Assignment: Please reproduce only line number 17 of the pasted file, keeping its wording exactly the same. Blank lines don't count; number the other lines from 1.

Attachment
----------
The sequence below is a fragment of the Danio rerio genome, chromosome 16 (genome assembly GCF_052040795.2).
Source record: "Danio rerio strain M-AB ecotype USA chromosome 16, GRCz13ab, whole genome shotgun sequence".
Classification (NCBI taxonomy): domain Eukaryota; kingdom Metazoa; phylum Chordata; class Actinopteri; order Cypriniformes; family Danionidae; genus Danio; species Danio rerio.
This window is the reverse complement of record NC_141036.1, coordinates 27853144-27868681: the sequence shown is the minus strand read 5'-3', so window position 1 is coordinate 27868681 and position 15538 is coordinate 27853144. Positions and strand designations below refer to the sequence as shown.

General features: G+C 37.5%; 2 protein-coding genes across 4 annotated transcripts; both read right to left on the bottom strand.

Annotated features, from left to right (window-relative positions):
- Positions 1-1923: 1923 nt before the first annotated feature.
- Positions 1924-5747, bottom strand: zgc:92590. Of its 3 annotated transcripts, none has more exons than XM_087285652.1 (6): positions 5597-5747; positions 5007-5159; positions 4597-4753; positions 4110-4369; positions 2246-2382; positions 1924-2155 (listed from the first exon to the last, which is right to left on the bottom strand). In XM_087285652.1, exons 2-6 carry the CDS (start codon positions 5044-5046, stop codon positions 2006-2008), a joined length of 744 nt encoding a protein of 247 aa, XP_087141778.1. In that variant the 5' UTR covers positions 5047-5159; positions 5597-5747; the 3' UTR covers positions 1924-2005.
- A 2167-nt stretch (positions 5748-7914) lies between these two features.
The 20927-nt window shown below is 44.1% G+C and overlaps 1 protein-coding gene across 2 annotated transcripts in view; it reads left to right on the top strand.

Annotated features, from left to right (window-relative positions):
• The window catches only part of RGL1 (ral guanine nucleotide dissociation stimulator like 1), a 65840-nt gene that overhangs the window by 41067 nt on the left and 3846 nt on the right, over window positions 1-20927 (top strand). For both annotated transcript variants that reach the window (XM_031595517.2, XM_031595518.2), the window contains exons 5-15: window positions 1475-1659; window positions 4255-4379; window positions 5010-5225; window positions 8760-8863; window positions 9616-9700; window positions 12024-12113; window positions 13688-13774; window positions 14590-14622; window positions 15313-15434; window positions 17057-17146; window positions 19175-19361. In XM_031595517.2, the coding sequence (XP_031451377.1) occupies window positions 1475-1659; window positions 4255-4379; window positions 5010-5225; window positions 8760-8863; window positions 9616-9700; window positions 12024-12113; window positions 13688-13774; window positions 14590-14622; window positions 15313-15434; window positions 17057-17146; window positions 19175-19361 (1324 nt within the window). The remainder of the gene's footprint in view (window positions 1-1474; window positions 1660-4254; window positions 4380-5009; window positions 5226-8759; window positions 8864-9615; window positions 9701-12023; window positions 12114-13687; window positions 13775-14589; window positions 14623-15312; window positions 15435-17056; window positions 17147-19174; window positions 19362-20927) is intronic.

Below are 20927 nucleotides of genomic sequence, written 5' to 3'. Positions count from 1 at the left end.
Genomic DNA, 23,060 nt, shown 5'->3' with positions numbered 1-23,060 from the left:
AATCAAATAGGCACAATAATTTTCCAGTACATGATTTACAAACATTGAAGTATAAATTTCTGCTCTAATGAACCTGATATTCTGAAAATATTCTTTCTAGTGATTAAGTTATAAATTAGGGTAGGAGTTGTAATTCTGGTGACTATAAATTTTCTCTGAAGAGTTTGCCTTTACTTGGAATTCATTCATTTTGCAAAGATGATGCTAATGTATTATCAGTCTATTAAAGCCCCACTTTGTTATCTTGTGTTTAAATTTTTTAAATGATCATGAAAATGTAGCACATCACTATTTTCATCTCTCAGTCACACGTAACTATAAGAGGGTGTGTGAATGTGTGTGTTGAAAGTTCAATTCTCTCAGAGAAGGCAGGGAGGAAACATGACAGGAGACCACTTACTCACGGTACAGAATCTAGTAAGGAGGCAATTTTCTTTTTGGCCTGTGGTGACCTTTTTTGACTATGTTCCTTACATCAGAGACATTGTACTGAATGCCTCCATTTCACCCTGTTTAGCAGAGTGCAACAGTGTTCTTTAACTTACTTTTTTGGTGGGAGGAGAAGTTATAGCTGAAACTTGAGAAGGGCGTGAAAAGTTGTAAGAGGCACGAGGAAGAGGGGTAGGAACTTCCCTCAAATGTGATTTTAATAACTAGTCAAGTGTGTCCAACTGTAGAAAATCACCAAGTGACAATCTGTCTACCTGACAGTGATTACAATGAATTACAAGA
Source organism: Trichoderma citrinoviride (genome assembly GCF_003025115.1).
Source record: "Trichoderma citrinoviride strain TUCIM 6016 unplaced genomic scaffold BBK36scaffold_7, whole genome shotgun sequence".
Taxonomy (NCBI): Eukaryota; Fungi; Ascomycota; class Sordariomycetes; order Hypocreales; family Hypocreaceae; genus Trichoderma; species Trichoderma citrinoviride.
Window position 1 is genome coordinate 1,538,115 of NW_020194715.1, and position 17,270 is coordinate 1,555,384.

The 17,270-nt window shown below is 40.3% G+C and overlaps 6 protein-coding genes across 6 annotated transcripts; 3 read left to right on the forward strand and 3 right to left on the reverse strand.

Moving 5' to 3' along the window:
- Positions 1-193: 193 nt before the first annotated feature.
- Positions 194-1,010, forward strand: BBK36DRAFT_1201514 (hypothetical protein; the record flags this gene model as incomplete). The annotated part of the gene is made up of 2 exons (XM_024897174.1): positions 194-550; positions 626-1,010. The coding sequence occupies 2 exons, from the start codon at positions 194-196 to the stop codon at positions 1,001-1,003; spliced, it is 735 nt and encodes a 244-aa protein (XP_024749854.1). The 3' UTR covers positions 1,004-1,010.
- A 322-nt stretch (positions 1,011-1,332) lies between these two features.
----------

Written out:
Source record: "Trichoderma citrinoviride strain TUCIM 6016 unplaced genomic scaffold BBK36scaffold_7, whole genome shotgun sequence".